If you were to ask an inhabitant of Ludowici what their biggest complaint is it might be about their drinking water. Lately there have been complaints about the water quality in Ludowici and the outskirts of the city. On Sound Off and on social media residents have voiced concerns that the water they receive has an odor and a dark color to it. The Coastal Courier asked James Fuller Jr., the mayor of Ludowici, if he was aware of the complaints. “Yes we are aware. It’s been an ongoing thing,” Fuller said. “The Sound Off article that hit the paper last week was shocking to me because we haven’t had a physical complaint out here in about a month and a half.”
While speaking to the Courier, Fuller offered an explanation as to why the city water has a dark color and odor to it. “We realized earlier this year that we have an issue. What we have is roughly five miles worth of galvanized water lines within the city. Those lines were installed in 1951. So it’s time for an upgrade. There was a slight update in the 1960s, but it just added new lines. It didn’t do anything about what was already in the ground. So these lines get rusty and they corrode up and you must consider that the main well that we use in town has been there for roughly 40 years. What started all of this is that we had a chlorinator. The chlorine is put in the water when it’s pumped in the system it has a smell. The smell is not going to hurt anyone. So if somebody lives at the end of the line and they use very little water, they will have a smell and you can’t stop that. All that is water is sitting there. So they will turn their water on and let it run for a minute and the smell will go away.”
Fuller insists the water is safe to drink because it has been tested. “I have had this water independently tested. I’ve even contracted the people who run Fort Stewart’s water system to run ours and do all the reporting to EPD. So I know that the water quality is okay. But what happens when the chlorinator breaks is that you fix this issue you get the chlorine in the water, but in the meantime you got gallons of water in your system that is unchlorinated water. So you have to flush fire hydrants in order to get the unchlorinated water out.
“When you do this it shakes those galvanized lines in the ground that corrosion in the lines breaks loose and it floats and it’s got to go somewhere. So it goes in people’s toilets, washing machines, sinks that’s where the discoloration in the water comes from in those lines. Well, a little over a month ago we replaced the entire chlorination units on both wells. It’s roughly $15,000 worth of work we had done. Since we replaced those units we have not had a chlorine issue since that date that I’m aware of. So that part of it is fixed. The only way to fix discoloration of the water is to replace all of these lines in our system.”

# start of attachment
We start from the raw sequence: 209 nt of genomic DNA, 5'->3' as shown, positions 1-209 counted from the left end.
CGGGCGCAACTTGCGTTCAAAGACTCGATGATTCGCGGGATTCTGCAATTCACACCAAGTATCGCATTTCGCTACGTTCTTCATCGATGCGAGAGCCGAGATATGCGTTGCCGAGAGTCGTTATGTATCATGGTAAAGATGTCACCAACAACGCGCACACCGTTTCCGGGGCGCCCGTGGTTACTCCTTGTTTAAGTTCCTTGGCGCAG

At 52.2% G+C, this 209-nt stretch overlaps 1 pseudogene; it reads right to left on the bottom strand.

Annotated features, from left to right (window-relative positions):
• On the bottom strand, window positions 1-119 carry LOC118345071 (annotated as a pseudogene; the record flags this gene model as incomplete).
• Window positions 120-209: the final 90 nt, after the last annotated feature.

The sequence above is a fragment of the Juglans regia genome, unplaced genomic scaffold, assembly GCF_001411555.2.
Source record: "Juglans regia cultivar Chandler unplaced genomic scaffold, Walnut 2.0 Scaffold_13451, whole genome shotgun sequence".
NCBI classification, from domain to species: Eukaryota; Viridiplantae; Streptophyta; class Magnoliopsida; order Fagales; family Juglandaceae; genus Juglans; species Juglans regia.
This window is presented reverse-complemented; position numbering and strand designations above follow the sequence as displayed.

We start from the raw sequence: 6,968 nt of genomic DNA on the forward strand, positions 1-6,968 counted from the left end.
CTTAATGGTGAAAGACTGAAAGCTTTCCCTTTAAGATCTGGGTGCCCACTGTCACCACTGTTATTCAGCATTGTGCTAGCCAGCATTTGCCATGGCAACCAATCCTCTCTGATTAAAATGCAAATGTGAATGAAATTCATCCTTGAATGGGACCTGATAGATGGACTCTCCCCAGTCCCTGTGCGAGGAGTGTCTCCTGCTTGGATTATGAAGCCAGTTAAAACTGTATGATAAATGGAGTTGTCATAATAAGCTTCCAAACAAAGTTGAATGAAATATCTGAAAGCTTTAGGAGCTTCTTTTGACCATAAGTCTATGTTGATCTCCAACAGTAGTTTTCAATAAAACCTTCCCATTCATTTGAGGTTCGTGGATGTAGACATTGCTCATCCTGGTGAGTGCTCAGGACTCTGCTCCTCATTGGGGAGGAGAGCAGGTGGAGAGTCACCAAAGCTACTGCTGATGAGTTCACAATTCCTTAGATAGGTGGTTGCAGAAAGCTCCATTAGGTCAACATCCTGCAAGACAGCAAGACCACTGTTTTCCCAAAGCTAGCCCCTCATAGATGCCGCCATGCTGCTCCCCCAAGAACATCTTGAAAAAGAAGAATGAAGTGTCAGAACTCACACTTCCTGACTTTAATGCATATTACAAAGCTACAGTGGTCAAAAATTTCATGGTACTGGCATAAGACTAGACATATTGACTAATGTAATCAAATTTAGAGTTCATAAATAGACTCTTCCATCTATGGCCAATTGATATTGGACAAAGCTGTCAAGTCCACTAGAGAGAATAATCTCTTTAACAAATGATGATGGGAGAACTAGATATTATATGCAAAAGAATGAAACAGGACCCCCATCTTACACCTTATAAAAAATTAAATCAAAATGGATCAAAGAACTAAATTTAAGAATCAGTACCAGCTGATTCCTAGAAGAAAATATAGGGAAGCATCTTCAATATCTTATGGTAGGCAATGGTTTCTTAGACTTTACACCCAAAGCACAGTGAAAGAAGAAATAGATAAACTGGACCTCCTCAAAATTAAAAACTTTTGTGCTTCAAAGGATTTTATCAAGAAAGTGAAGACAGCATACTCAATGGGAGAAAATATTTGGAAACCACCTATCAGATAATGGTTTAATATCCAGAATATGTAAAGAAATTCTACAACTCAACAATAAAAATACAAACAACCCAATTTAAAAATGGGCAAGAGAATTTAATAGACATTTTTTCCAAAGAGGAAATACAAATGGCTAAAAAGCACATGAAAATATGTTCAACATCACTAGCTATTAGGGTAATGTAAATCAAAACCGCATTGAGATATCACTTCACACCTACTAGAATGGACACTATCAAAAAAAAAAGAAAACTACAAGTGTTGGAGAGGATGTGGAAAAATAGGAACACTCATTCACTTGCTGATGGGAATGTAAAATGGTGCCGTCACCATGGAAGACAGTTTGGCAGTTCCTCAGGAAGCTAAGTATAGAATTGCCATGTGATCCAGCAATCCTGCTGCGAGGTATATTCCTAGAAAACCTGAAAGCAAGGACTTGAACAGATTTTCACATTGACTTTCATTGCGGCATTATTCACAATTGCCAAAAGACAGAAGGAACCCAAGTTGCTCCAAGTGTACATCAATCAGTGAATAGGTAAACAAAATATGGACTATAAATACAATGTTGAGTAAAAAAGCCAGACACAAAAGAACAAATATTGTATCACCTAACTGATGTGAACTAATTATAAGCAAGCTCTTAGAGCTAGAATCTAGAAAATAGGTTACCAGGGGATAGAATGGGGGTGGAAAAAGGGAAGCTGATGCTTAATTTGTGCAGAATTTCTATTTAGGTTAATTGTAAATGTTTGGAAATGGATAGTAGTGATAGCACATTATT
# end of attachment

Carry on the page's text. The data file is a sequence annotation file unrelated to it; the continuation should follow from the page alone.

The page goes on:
Fuller continued with future plans to fix the issue. “We are in the process of obtaining a USDA loan to replace all these lines in our system that is a roughly a $4-$6 million dollar project. And if we are fortunate enough to obtain this loan, that money should come in October this year. I would say by the spring, because these things move slowly. It’s like a grant process; you have to go through engineers, administrators to let this money out to contractors. So I figure the spring we will probably start seeing work being done to permanently rectify the issue of the discolored water.”
Mayor Fuller also mentioned that the local schools are on the same water system. “Each school has a dedicated line because they need more pressure than what we usually supply to the lines. They should never see any discolored water,” Fuller said.
The city supplies water to roughly 750 customers. Fuller understands that the city is continuing to grow and that he must meet the demands of the people. “The timing for us to borrow this money is great right now because the USDA loan goes by your median income and the number of customers that you have on the water books right now. So if we wait a year then the census is going to change our population, our growth, amount of customers, and the amount that we have to pay back would increase. So we are trying to do everything that we can do to get the money this year so we can start on this. We have to redo the water system because we have growth coming. Growth is here and if we don’t get ahead of the growth then we’re going to get run over.
“While the lines are being replaced residents are still able to drink the water currently running from their sink,” he said. “We are working hard and fast to alleviate the problem but this water is safe to drink there is nothing wrong with it.”